Women are no strangers to leadership. Across multiple disciplines, women have built and maintained organizations, created social justice movements, governed with compassion, and brought order where there was once chaos. Mentoring Women for Leadership can serve as a guide for educators, students, practitioners, and administrators to support the growth and development of female leaders.
The book includes a historical, global overview of women in social work, political, social justice, and other leadership positions. It provides theoretical frameworks and practical knowledge and skills related to leadership development, including the pipelines and pathways for preparing and supporting women in leadership. Earn 4.0 CEUs for reading this title!
In the past 30 years, the United States has undergone an unprecedented and accelerated growth in the diversity of its population. These changes affect all elements of our society, underscoring the need for an informed and knowledgeable public that can understand, respect, and communicate with people of diverse backgrounds.
Multicultural Perspectives on Race, Ethnicity, and identity discusses the relationship between race, ethnicity, sense of self and the development of individual and group identity. It further explores the question of who we are and who we are becoming from the perspective of our multicultural, multilingual, and globally interconnected world. This book offers readers the opportunity to examine the importance of ecological and environmental factors in defining how we experience our lives and the world around us.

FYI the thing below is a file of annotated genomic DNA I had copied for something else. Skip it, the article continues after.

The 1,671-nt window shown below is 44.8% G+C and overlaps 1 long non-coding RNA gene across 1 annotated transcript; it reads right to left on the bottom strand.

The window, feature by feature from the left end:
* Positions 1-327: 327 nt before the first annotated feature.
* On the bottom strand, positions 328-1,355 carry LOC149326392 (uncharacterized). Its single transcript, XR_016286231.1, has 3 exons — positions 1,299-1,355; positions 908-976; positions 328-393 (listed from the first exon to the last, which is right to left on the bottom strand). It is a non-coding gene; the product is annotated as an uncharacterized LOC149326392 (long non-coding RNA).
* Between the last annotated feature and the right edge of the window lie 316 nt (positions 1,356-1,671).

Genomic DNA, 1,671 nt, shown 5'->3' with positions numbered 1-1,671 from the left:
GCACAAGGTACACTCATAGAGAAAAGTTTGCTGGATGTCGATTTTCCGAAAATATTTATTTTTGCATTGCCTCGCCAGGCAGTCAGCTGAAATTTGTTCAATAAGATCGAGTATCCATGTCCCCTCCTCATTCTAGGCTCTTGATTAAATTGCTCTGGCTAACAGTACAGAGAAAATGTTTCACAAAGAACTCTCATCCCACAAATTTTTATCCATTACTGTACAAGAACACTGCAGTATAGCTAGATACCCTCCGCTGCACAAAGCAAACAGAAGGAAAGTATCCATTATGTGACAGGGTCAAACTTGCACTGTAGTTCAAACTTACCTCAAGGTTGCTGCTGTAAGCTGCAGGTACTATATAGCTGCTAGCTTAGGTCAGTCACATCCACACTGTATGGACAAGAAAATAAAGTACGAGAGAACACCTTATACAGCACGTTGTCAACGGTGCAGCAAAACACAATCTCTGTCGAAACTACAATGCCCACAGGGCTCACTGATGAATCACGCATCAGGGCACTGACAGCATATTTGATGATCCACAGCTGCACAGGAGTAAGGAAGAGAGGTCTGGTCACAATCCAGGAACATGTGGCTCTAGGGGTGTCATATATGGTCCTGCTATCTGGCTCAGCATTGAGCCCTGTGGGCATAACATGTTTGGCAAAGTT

Poverty and financial insecurity can have devastating consequences to one’s physical and mental health, even threatening basic survival. During these challenging economic times, social workers have an opportunity to empower those at risk.
Empowering Clinical Social Work Practice demonstrates that strengths-based interventions can be a powerful antidote to the destructive forces of poverty and adversity, and ultimately lead to resource mobilization and empowerment. Through case studies and active learning exercises, students can practice applying the skills they have learned in each chapter. Earn 6.5 CEUs by reading this title.
For far too long, the huge contribution of African Americans to the social work profession has been relegated to little more than a footnote. The truth is, these forward-thinking individuals enhanced the quality of life within and outside their communities for generations. Their stories have never been told. Until now.
Sixteen painstakingly researched chapters, written by social workers, highlight the distinct roles of African American social work pioneers from the 1890s through the 1940s. African American Leadership discusses the birth of social welfare activities, both informal and formal, and introduces founding members of organizations such as the National Urban League and the National Association of Colored Women. Written from a social work perspective and framed within a historical context, these profiles and their accompanying lessons help today’s practitioner make the connection to current issues.
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